injury of her superior, her husband.” Id. (citing H. Clark, The Law of Domestic Relations in
the United States, § 4.2, p. 267 (1987)). And even though the cause of action has supposedly
moved beyond those outdated roots, consent remains a prohibited defense today, id., as
today’s case demonstrates. As one commentator noted, “[t]he idea that one spouse can
recover for an act the other spouse has willingly consented to is perhaps better suited to an
era that regarded one spouse as the property of another.” Prosser and Keeton, The Law of
Torts, § 124 at 917 (5th ed. 1984).
The Kentucky Supreme Court, quoting Justice Holmes, described the unfortunate rise
of the legal fiction buttressing the common law tort of alienation of affections:
[A] common phenomenon . . . familiar to the students of history, is this. The
customs, beliefs or needs of a primitive time establish a rule or a formula. In
the course of centuries the custom, belief, or necessity, disappears, but the rule
remains. The reason which gave rise to the rule has been forgotten, and
ingenious minds set themselves to inquire how it is to be accounted for. Some
ground of policy is thought of, which seems to explain it and to reconcile it
with the present state of things and then the rule adapts itself to the new
reasons which have been found for it, and enters a new career. The old form
receives a new content and in time even the form modifies itself to fit the
meaning which it has received.
Hoye, 824 S.W.2d at 425 (quoting Lippman, supra, at 672). As the Missouri Supreme Court
astutely noted, “When the reason for a rule of law disappears, so too should the rule.”
Helsel, 107 S.W.3d at 233. In Mississippi, though, the legal fiction that the common law tort
of alienation of affections preserves a spouse’s right to the mind and body of a partner
continues to this day, only now it is masked as the means to stabilize the marital union.
Right to abolish common law actions
Because I favor strict observance of the constitutional separation of powers, reserving
unto the Legislature the prerogative to legislate, and claiming for this Court the power and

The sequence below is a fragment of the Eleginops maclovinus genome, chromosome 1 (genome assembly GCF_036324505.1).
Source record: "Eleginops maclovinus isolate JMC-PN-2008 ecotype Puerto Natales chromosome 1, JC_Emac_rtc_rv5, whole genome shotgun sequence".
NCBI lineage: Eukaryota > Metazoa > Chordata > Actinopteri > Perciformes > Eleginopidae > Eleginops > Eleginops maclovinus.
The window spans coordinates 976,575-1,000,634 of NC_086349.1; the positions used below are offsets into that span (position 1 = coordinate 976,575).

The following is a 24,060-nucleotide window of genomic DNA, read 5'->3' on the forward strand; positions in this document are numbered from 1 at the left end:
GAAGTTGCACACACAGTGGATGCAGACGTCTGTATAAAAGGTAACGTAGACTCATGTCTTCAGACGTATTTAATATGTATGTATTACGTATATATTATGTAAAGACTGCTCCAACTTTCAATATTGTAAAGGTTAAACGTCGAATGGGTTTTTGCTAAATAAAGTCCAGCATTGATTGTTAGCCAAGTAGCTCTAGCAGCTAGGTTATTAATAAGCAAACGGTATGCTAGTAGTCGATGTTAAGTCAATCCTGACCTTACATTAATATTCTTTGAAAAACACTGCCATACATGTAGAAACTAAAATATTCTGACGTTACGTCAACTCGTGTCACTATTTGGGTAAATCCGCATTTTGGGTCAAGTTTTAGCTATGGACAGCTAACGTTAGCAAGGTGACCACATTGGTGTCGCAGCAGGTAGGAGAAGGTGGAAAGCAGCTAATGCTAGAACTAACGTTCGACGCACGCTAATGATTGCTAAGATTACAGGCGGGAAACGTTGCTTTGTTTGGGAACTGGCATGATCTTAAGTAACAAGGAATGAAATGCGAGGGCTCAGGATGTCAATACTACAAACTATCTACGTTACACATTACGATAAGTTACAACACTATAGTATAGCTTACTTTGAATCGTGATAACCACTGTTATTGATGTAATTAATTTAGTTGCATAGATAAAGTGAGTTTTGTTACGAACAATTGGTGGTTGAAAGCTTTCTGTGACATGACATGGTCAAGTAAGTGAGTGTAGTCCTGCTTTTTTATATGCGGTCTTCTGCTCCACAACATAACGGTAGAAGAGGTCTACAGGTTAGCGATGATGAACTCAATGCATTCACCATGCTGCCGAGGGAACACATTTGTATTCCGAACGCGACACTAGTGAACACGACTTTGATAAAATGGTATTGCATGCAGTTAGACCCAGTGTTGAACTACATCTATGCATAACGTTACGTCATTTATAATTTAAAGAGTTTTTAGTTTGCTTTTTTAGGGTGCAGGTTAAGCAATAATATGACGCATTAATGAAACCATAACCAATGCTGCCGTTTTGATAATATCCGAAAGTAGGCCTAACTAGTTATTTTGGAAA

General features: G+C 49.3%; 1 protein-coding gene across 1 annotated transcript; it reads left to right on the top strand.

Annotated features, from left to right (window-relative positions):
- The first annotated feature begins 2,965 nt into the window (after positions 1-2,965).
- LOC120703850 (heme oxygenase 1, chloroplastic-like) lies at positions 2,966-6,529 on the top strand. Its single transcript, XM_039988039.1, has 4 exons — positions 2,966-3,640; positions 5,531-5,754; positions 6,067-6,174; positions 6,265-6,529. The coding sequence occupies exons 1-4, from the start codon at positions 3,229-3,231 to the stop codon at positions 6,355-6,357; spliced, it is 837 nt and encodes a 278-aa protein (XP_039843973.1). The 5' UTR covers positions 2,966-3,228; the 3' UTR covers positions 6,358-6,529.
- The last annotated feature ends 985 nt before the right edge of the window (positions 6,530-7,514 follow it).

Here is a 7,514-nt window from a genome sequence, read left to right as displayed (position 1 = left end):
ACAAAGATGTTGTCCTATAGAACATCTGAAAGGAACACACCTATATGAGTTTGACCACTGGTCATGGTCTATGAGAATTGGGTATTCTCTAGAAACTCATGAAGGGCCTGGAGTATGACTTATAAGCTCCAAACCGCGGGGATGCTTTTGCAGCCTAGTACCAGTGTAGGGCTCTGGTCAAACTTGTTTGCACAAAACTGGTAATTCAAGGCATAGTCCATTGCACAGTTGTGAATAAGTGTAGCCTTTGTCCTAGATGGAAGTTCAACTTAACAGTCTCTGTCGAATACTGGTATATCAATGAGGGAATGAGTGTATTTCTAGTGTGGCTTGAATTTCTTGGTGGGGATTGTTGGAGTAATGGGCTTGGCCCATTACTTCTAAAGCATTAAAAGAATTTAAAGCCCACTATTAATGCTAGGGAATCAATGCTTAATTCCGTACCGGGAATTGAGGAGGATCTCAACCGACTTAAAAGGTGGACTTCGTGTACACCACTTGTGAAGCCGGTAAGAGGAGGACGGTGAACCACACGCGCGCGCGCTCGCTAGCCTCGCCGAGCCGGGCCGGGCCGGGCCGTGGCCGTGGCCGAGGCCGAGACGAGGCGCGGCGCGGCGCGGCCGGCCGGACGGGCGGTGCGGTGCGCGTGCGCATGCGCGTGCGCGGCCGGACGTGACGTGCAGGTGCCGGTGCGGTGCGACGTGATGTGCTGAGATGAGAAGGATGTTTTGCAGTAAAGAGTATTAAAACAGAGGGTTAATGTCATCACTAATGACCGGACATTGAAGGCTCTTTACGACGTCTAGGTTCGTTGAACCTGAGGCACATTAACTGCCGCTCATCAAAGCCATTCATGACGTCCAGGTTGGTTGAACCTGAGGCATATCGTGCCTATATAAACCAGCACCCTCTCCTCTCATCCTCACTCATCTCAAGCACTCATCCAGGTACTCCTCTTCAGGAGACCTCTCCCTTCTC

duty to attend to all things judicial, I feel somewhat obligated to justify my preference that
this Court, rather than the Legislature, abolish the tort.
It appears that this Court first recognized the tort of alienation of affections in Brister
v. Dunaway, 149 Miss. 5, 115 So. 36 (1927). Notably, the Mississippi Legislature has never
codified any of the so-called “heart balm torts,” including alienation of affections, and the
actions remain exclusively creatures of the common law.
In Saunders v. Alford, 607 So. 2d 1214, 1219 (Miss. 1992), this Court, recognizing
the obsolete nature of another of the common law “heart balm” torts, abolished criminal
conversation. In explaining the constitutional power of the Court to abolish the cause of
action, this Court stated that “the creation of common law is not a one-way street. . . . What
the court gives it can take away. This Court faces no constitutional impediment to ceasing
to recognize criminal conversation as a viable tort.” Id. See also Funderman, 304 N.W.2d
at 793 (“Of course it is our duty to monitor and interpret the common law, and to abandon
antiquated doctrines and concepts. The genius of the common law is its flexibility and
capacity for growth and adaption.” (Citations omitted)); Russo v. Sutton, 422 S.E.2d 750,
753 (S.C. 1992) (“The common law changes when necessary to serve the needs of the
people.”). Thus, because the common law is a creature of the courts, English and American,
this Court and other courts are free to change it at will, recognizing that the legislative bodies
of the various states are also free to enact into statutory law any provision of the common law
they think appropriate.
A woman is not property, and her decision to engage in and consent to extra-marital
affairs – although abhorrent to the majority (and to me) – should not be relegated to the
musings of an inferior spouse, incapable of making such decisions.
Spousal affection is incapable of theft
The alienation of affections cause of action has never sufficiently separated from its
property-based origins, and the tort is continued because “spousal affection” is characterized
as “property” capable of theft. Funderman, 304 N.W.2d at 794. However, that premise is
simply illogical. “To posit that one person possesses rights to the feelings of another is an
anachronism.” Hoye, 824 S.W.2d at 426. Even though courts today do not call the alienated
affection “property” or “a possession,” that is how it is treated, just as it was when courts
created the cause of action to compensate husbands for the loss of their wives’ “services.”
In the end, the successful plaintiff engages in what is essentially a “sale” of his or her
spouse’s affections. Wyman v. Wallace, 615 P.2d 452, 455 (Wash. 1980).
Additionally, “theft” implies the taking of property from an unwilling owner by an
outsider. However, the fact is that actions for alienation of affections arise from the willing
participation of one spouse. While the tort purportedly exists to discourage third-parties from
disturbing the martial relation, in reality the marriage is unlikely to weaken without one